- You must believe you will enjoy the work (enough). Stereotypes impact this one in the same way as above.
- You must believe the work has value. Jane Margolis states, and I believe her to be right, that women tend to be more interested in computer science when you emphasize the valuable things they can do with it (CS-as-a-means), the benefits they can bring to society, rather than just assume people will pursue CS because they enjoy it (CS-as-an-end). I actually think it is likely this is true of minorities in addition to women, because I believe the gender-difference is rooted in stereotypes. So we can bring more balance to the CS population by being careful about how we talk about the value of CS careers.
- You must believe you will make enough money to support the lifestyle you desire. The shortage of labor in CS makes this very easy to satisfy; here’s a link from the federal Bureau of Labor and Statistics on that subject. Though I’ve actually encountered perception issues here. I’ve given career talks to high school students in the past (esp. when I was living in Atlanta) where the students actually believed jobs were declining, due to jobs moving overseas. They had it backwards: companies were setting up engineering centers overseas because they couldn’t hire enough talent in the U.S. And since that time, emphasis on these centers has reduced, because working across oceans is hard. Fixing broken perceptions on the financials should include building programs to discuss CS career opportunities at the high school level. We should be actively promoting CS early enough that students have time to explore it before making career decisions.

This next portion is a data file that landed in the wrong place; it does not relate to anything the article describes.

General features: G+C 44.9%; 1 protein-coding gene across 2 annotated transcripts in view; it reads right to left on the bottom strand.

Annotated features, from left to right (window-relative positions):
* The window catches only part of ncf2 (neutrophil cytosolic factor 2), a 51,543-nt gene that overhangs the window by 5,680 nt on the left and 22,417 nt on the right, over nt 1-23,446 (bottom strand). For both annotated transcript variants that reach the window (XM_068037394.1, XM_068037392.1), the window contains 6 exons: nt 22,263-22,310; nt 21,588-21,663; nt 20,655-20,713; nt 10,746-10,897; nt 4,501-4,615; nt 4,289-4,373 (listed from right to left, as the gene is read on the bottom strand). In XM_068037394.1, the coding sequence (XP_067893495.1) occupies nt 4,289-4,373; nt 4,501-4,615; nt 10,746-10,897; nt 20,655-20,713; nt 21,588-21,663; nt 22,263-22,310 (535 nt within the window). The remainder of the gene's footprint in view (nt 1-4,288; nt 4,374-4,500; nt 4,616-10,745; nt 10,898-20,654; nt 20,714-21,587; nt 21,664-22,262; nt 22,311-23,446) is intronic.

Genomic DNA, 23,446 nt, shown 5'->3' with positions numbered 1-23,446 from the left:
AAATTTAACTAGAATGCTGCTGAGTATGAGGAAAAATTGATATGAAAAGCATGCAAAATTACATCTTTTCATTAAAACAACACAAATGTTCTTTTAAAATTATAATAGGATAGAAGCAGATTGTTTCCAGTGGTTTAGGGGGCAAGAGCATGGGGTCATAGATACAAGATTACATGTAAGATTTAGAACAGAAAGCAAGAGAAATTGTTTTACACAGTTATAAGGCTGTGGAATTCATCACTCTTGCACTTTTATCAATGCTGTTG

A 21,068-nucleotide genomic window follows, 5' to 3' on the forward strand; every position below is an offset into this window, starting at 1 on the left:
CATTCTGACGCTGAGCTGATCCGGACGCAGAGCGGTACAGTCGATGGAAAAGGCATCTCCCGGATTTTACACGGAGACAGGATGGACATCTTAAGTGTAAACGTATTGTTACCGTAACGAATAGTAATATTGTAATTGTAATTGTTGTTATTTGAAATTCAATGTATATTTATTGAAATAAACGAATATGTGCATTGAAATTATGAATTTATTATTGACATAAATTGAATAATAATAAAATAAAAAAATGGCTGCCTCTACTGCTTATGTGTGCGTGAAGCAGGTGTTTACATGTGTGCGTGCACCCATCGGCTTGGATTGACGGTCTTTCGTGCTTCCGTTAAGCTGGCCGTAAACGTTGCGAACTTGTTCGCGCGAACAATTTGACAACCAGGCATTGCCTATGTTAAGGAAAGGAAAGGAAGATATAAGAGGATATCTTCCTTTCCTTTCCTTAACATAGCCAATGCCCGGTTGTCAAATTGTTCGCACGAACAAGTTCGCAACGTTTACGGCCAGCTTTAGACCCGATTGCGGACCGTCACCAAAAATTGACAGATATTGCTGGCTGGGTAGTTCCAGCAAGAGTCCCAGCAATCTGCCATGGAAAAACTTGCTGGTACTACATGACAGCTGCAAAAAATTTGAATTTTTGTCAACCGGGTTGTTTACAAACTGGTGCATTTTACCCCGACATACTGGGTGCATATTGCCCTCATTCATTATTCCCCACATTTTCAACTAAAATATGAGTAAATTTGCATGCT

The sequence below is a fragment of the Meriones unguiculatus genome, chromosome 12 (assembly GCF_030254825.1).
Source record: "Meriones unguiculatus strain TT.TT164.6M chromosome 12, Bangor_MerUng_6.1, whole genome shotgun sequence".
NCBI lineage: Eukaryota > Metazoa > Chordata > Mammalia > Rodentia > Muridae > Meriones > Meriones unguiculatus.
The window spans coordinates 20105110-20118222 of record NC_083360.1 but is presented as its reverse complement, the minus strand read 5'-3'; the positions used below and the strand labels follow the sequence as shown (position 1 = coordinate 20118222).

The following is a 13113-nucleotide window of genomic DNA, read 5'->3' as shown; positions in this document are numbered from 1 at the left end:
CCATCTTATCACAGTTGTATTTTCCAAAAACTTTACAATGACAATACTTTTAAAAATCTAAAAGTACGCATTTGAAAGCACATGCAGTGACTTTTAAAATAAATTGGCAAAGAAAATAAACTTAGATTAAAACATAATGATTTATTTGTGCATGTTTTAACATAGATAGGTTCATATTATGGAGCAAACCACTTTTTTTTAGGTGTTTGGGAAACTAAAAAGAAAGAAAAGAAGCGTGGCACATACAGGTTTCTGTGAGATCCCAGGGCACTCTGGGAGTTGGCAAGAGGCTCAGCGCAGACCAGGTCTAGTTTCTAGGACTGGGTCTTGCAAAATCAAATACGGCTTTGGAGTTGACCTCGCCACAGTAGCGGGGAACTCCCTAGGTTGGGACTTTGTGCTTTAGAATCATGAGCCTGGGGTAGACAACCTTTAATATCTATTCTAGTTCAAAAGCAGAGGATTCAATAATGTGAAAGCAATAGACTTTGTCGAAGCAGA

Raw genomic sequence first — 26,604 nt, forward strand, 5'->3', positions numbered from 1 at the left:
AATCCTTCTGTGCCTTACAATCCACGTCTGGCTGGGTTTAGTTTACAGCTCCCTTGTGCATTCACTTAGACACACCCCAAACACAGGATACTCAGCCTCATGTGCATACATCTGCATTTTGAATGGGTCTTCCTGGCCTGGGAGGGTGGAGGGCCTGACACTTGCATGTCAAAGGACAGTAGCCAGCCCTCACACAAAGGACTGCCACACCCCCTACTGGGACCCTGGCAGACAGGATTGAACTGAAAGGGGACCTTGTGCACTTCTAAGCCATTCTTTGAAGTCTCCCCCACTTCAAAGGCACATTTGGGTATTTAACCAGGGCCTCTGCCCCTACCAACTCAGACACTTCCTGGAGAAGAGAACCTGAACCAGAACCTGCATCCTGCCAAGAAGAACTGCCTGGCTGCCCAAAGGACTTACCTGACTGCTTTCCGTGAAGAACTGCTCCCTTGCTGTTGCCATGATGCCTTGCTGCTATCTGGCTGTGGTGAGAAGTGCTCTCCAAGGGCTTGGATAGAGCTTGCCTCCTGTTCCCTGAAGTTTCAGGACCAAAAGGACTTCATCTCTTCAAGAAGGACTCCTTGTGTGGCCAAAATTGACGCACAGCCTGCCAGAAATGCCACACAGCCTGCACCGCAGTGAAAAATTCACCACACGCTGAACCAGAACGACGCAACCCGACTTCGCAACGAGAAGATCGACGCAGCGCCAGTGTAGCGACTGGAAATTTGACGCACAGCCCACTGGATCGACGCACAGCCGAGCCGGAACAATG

- Opportunity: In addition to having access to the resources, an individual must have exposure to them, the time to use them, and an environment that makes it safe and natural to explore one’s curiosity. I don’t have data to back it up, but I believe that historically and likely even now, people’s biases and stereotypes lead them to expose boys to computers more often than girls, and at a younger age. As parents and educators it is our duty to consciously even the playing field for our sons and daughters here.
A lack of means almost certainly impacts underrepresented minorities, but probably is not a major cause of gender imbalance in software. Reduced opportunity is probably a factor in both race and gender. But as I see it, reduced motivation is the #1 factor in the shortage of women in our pipeline: women self-select out. We can work to change that by changing our social norms, promoting new role models, and changing the way we talk about the value of CS.
The pipeline isn’t our only problem in software diversity. But it is the start of the problem. And finally, let me note that if your organization is meeting the pipeline percentages in hiring, and publishing papers, and choosing speakers, and promoting leaders: you’re not leading, you’re just maintaining status quo.